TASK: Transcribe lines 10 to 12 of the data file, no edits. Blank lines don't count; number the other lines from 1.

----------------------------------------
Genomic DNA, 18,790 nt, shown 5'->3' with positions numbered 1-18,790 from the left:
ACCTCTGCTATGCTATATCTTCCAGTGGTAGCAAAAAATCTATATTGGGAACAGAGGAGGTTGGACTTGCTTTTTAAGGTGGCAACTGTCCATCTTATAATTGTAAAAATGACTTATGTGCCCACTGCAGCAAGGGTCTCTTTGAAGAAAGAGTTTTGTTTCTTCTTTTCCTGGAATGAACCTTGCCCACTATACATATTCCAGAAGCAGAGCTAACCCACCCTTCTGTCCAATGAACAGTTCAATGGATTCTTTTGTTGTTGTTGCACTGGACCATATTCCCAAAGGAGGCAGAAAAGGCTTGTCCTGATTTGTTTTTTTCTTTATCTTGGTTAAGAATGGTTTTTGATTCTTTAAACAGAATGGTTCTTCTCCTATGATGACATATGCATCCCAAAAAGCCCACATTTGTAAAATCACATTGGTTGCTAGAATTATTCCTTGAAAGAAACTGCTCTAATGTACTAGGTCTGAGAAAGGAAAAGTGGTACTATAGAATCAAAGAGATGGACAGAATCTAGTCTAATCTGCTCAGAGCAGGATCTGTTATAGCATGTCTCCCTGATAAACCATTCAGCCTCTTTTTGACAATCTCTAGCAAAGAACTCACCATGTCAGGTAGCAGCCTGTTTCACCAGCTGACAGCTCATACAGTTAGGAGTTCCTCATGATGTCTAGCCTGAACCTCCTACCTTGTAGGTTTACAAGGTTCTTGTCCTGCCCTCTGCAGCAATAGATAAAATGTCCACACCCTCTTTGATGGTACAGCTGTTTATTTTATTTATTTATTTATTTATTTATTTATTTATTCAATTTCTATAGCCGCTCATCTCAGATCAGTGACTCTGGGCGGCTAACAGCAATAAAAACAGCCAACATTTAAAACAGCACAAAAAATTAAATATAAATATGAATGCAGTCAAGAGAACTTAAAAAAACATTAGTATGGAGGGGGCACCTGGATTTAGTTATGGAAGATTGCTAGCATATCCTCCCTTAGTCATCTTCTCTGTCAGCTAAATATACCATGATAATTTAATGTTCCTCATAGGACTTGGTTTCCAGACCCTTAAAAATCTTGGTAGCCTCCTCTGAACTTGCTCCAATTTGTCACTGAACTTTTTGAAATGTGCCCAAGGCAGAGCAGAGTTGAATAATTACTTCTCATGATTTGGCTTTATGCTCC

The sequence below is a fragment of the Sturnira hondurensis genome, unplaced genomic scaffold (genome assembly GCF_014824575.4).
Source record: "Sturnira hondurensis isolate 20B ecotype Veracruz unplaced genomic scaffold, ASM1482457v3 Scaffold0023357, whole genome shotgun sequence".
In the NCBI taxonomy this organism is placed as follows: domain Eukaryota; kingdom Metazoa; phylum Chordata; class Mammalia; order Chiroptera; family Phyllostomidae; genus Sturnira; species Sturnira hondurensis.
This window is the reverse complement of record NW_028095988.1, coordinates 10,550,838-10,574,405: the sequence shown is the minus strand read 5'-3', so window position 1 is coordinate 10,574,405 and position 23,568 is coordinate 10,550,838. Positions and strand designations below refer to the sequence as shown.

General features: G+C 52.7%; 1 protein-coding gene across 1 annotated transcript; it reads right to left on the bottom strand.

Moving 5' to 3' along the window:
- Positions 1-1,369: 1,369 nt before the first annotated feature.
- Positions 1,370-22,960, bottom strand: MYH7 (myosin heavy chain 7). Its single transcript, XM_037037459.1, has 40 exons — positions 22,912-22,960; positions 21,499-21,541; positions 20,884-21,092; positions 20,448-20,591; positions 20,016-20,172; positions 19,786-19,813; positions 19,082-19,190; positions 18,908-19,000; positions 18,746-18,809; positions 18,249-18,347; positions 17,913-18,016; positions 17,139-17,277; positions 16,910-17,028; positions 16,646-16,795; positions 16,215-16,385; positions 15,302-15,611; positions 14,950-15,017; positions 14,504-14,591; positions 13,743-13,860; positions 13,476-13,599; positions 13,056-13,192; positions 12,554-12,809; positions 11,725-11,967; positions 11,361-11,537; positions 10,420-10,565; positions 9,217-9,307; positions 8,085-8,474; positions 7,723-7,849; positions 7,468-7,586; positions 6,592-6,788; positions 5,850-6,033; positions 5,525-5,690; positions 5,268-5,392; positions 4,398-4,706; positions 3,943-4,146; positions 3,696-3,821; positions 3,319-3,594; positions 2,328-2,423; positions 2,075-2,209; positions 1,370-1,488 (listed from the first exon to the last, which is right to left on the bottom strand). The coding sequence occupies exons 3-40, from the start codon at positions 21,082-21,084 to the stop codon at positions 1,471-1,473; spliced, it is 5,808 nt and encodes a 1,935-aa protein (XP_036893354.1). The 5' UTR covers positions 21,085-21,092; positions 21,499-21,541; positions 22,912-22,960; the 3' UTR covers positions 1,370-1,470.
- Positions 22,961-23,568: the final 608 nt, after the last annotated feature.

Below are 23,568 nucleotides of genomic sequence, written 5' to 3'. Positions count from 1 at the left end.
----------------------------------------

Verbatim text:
- Positions 1,370-22,960, bottom strand: MYH7 (myosin heavy chain 7). Its single transcript, XM_037037459.1, has 40 exons — positions 22,912-22,960; positions 21,499-21,541; positions 20,884-21,092; positions 20,448-20,591; positions 20,016-20,172; positions 19,786-19,813; positions 19,082-19,190; positions 18,908-19,000; positions 18,746-18,809; positions 18,249-18,347; positions 17,913-18,016; positions 17,139-17,277; positions 16,910-17,028; positions 16,646-16,795; positions 16,215-16,385; positions 15,302-15,611; positions 14,950-15,017; positions 14,504-14,591; positions 13,743-13,860; positions 13,476-13,599; positions 13,056-13,192; positions 12,554-12,809; positions 11,725-11,967; positions 11,361-11,537; positions 10,420-10,565; positions 9,217-9,307; positions 8,085-8,474; positions 7,723-7,849; positions 7,468-7,586; positions 6,592-6,788; positions 5,850-6,033; positions 5,525-5,690; positions 5,268-5,392; positions 4,398-4,706; positions 3,943-4,146; positions 3,696-3,821; positions 3,319-3,594; positions 2,328-2,423; positions 2,075-2,209; positions 1,370-1,488 (listed from the first exon to the last, which is right to left on the bottom strand). The coding sequence occupies exons 3-40, from the start codon at positions 21,082-21,084 to the stop codon at positions 1,471-1,473; spliced, it is 5,808 nt and encodes a 1,935-aa protein (XP_036893354.1). The 5' UTR covers positions 21,085-21,092; positions 21,499-21,541; positions 22,912-22,960; the 3' UTR covers positions 1,370-1,470.
- Positions 22,961-23,568: the final 608 nt, after the last annotated feature.

Below are 23,568 nucleotides of genomic sequence, written 5' to 3'. Positions count from 1 at the left end.